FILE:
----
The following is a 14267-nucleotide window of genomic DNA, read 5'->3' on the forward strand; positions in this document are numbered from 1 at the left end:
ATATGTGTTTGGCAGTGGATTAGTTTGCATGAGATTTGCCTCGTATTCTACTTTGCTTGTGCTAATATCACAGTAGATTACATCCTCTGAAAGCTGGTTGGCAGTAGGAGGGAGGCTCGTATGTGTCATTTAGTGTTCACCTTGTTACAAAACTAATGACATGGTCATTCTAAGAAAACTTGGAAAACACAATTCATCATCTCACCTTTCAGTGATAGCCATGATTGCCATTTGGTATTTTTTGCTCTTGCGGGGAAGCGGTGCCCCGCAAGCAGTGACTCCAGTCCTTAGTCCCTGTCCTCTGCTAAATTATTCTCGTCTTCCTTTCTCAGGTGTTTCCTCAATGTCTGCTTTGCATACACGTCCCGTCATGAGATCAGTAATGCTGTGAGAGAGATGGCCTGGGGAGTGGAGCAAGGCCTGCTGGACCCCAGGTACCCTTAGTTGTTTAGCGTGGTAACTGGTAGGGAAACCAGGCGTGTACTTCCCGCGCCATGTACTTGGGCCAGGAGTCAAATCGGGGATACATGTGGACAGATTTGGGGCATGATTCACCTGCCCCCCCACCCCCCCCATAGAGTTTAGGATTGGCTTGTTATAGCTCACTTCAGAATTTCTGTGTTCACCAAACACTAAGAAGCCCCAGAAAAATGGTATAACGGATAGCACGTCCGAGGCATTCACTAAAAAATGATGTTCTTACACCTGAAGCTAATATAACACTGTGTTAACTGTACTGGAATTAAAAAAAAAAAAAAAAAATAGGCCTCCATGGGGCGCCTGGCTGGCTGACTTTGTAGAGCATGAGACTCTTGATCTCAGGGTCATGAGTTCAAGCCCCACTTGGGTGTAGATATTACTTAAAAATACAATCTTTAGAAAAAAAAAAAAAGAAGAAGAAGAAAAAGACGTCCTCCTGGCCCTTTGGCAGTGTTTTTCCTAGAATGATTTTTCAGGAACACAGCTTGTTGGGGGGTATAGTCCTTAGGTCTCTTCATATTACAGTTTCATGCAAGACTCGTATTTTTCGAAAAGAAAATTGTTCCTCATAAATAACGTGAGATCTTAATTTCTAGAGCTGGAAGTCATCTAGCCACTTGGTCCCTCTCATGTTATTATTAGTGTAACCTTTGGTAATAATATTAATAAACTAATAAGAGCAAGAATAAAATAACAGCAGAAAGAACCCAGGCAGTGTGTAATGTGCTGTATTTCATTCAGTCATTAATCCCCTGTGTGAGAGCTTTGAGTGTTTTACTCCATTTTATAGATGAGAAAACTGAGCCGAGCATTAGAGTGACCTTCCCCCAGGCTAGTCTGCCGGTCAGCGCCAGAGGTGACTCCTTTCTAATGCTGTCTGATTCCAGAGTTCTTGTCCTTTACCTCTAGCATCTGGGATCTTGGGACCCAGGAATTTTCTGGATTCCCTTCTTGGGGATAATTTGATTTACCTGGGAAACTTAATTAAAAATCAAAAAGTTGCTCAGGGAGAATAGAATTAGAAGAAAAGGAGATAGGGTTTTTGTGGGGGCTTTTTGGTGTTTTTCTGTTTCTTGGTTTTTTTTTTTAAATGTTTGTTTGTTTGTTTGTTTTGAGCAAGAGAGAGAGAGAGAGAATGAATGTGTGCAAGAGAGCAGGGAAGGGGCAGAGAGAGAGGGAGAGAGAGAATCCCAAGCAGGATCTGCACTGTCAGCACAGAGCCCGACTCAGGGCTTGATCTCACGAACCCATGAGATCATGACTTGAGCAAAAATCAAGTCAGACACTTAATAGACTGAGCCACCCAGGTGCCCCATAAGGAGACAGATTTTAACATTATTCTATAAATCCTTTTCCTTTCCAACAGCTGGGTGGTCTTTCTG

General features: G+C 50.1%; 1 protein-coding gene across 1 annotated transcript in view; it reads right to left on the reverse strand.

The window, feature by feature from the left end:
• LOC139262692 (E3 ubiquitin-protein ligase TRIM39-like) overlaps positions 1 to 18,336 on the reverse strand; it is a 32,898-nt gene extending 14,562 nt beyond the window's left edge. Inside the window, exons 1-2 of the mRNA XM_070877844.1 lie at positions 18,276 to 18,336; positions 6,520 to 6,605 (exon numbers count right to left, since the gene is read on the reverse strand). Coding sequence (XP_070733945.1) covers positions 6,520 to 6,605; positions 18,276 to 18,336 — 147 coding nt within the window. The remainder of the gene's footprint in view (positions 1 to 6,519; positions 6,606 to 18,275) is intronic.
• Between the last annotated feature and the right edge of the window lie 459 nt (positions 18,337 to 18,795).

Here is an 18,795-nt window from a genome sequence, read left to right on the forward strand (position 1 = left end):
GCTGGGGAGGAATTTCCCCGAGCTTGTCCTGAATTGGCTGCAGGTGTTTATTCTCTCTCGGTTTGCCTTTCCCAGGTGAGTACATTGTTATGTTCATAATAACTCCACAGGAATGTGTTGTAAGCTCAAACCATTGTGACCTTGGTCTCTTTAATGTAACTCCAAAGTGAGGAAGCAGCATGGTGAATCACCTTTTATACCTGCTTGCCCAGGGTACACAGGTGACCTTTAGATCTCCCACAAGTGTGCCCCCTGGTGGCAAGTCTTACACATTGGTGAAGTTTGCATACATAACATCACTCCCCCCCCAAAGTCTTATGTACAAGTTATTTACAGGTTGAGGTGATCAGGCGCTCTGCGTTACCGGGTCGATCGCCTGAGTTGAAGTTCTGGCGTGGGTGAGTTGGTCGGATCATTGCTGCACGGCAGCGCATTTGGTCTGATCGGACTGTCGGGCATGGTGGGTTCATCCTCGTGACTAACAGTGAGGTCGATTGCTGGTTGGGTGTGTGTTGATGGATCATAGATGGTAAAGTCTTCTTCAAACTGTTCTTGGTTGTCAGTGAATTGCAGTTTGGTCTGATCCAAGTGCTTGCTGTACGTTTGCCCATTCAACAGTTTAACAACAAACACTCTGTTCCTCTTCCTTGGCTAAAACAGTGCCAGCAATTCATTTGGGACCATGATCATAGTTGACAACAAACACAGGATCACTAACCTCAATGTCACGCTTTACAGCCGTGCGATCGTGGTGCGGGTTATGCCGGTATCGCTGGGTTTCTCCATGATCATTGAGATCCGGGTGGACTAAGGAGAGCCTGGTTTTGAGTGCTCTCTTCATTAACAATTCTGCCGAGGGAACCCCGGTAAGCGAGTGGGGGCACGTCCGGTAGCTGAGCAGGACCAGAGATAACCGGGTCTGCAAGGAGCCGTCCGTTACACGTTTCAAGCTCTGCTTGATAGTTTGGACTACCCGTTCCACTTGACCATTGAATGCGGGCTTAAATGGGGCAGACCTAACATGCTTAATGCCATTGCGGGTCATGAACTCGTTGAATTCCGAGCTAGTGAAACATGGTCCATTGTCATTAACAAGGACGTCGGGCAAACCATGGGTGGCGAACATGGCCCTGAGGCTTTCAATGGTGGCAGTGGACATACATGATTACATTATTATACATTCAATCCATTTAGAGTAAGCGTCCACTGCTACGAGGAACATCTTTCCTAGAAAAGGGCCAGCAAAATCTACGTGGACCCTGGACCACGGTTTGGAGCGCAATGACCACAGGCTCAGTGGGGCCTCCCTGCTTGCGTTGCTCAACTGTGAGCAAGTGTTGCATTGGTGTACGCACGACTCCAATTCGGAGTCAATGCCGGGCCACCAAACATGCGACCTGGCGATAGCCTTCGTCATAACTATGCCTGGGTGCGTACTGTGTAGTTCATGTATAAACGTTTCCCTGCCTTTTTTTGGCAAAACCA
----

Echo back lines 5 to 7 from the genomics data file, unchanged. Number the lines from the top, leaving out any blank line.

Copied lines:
• LOC139262692 (E3 ubiquitin-protein ligase TRIM39-like) overlaps positions 1 to 18,336 on the reverse strand; it is a 32,898-nt gene extending 14,562 nt beyond the window's left edge. Inside the window, exons 1-2 of the mRNA XM_070877844.1 lie at positions 18,276 to 18,336; positions 6,520 to 6,605 (exon numbers count right to left, since the gene is read on the reverse strand). Coding sequence (XP_070733945.1) covers positions 6,520 to 6,605; positions 18,276 to 18,336 — 147 coding nt within the window. The remainder of the gene's footprint in view (positions 1 to 6,519; positions 6,606 to 18,275) is intronic.
• Between the last annotated feature and the right edge of the window lie 459 nt (positions 18,337 to 18,795).

Here is an 18,795-nt window from a genome sequence, read left to right on the forward strand (position 1 = left end):